There's no debate that senior IT needs to think strategically and with the future in mind. But just how far out...
should you be looking? Well, if you take a lesson from HP Inc. CTO Shane Wall, you'd want to gaze 30 years ahead to understand the macro trends that will impact your business.
Mass urbanization -- in which the population becomes more and more concentrated in big cities -- garners his attention because it "will have a profound effect on the types of products that we'll be buying, how we manufacture them, how we distribute them," Wall said.
According to the United Nations' Department of Economic and Social Affairs, the world's rural population will peak around 2020. It's now at 3.4 billion and is expected to drop to 3.1 billion by 2050. Cities, meanwhile, will see explosive growth. At 3.9 billion in 2014, city populations are expected to reach 6 billion by 2045, according to UN DESA. Perhaps more meaningful than the simple shift from rural to urban is that urban populations will be increasingly clustered in "megacities" -- those with more than 10 million residents. In 1970, there were just two megacities: Tokyo and New York. In 2014, there were 28, and that number will continue to grow. UN DESA's 2014 World Urbanization Prospects report projects that by 2050, two-thirds of the world's population will live in cities.
HP's CTO also has his eye on hyperglobalization, or the rapid growth of trade between countries. Wall describes hyperglobalization as the idea "that things should be able to distribute immediately and quickly." While academics debate the pros and cons of hyperglobalization, there is collective agreement that hyperglobalization is characterized by a changing level of influence by individual countries as companies increasingly do business with customers outside of their own country. Its velocity is influenced by technological developments, and its impact on the supply chain will be dramatic. Products will be "instantly available worldwide," Wall said.
The third macro trend? Changing demographics. While Millennials have not yet fully assumed their position of power in the workplace, Wall is looking ahead to what happens when Millennials retire and transform into "silver spenders," people who have had technology at their fingertips for their whole lives and who "have tremendous expectations of what technology will do," Wall said. Right on the heels of the Millennials is Generation Z.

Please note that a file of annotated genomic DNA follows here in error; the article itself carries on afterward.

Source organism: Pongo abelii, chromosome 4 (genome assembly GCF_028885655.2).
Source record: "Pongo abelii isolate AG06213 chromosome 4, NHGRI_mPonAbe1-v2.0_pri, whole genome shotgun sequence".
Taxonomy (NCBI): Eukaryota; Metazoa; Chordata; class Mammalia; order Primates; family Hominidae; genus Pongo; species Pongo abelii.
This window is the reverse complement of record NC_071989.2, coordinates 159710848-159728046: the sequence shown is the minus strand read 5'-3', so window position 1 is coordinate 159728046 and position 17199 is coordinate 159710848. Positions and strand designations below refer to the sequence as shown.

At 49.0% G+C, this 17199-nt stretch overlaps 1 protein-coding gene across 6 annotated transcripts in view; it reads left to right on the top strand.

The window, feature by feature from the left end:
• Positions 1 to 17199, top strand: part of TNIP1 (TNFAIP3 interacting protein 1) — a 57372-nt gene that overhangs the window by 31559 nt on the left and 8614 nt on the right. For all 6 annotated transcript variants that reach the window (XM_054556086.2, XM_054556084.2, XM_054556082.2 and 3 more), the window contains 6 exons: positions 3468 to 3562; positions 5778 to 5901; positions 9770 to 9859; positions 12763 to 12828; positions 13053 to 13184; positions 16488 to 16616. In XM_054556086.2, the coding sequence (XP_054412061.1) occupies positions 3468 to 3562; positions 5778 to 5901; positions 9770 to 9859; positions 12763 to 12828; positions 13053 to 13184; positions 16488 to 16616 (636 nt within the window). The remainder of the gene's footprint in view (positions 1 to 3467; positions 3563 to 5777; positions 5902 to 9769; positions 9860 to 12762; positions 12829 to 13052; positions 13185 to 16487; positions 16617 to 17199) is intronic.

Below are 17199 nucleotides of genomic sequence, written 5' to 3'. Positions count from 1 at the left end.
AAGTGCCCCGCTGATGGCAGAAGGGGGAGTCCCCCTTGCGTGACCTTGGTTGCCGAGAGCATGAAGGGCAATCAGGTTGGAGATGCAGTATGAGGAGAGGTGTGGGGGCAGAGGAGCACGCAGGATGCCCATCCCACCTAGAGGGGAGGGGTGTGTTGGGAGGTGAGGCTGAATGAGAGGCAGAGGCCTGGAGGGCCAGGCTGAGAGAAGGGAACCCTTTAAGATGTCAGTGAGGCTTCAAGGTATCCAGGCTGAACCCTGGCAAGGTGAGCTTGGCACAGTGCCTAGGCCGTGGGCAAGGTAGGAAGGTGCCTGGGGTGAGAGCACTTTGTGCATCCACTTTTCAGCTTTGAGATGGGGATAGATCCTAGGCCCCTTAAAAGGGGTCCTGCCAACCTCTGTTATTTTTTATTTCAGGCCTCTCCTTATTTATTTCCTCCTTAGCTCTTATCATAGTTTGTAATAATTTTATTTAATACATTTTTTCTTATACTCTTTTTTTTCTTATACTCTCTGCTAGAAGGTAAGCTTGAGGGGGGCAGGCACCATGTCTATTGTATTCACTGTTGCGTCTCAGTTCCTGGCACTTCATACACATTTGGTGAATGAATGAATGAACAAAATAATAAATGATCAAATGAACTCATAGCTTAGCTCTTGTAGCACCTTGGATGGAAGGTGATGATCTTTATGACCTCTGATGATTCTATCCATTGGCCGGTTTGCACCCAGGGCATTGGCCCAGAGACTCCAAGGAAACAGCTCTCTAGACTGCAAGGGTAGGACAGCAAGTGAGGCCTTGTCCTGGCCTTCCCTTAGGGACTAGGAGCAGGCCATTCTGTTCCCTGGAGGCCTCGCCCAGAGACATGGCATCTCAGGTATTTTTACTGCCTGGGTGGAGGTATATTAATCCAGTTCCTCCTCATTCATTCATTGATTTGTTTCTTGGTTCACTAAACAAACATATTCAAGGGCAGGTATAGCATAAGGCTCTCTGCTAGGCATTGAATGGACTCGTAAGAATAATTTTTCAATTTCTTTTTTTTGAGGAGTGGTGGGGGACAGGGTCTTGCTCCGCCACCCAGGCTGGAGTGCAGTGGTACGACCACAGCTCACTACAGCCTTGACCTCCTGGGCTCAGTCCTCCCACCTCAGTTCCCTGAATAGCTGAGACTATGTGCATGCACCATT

Shane WallCTO, HP Inc.
While the exact marking posts for the two groups differ depending on who's doing the measuring, marketers often define the first group as those born between 1980 and 1995 and the latter group as those born between about 1996 and 2010. From a technology consumption perspective, while Millennials embrace the broadcast-like Facebook and Twitter, Gen-Zers tend to favor more personal platforms such as Snapchat and messaging apps that don't leave a trail, according to a study by The Center for Generational Kinetics. And, the research found, the Gen-Z group tends to be more concerned than Millennials about privacy and security when using credit cards, but less when paying for things using mobile apps.
"The technology will be part of how [members of Gen-Z will have] grown up," Wall said. "The tablets or the phone will be in their hands and they'll have the expectation about how technology will solve problems."
Against the backdrop of these macro trends, HP has developed a lofty vision of how it can help solve the world's big problems. The foundation of the vision is a concept it calls "blended reality," which Wall describes as "the idea that our analog world, our physical world, the people, places and things that we are today are inextricably entwined with our digital world." An interweaved analog and digital world provides the framework for solving big societal problems, Wall said.
Wall points to 3D printing as the first example of how blended reality can mitigate problems the world will face. (HP, of course, sells a line of 3D printers.) "In a world that is increasingly concentrated in cities, that is distributed in a global environment ... we want to be able to do ... digital manufacturing. [You'd] move from a world of traditional manufacturing ... into a world where we design it once, in a digital way, send it out instantly for the local environments, and manufacture it and print it on demand," Wall said.
Today, Wall explained, products are designed in developed markets and then sent to emerging markets to be manufactured; after production, they're shipped back to developed markets for consumption. "Just distributing the world's products on the ocean takes between 5% and 10% of the world's oil supplies," Wall said. "So imagine a world in which you can send the products digitally and print them locally." The impact on energy consumption alone will be dramatic, he said.
Wall pointed to IoT's role as an enabler in a hyper-connected world. "IoT is interesting because it becomes another fantastic addition," Wall said. For HP, that role means being able to track, through the supply chain, physical things that today are not tracked -- like the paper we print on. Wall extended that concept into the 3D world. "Imagine [having] 3D watermarks embedded in the parts that we manufacture," he said. "And that means simple things like wheels, car parts, all sorts of ... things that you manufacture … can be uniquely tagged."
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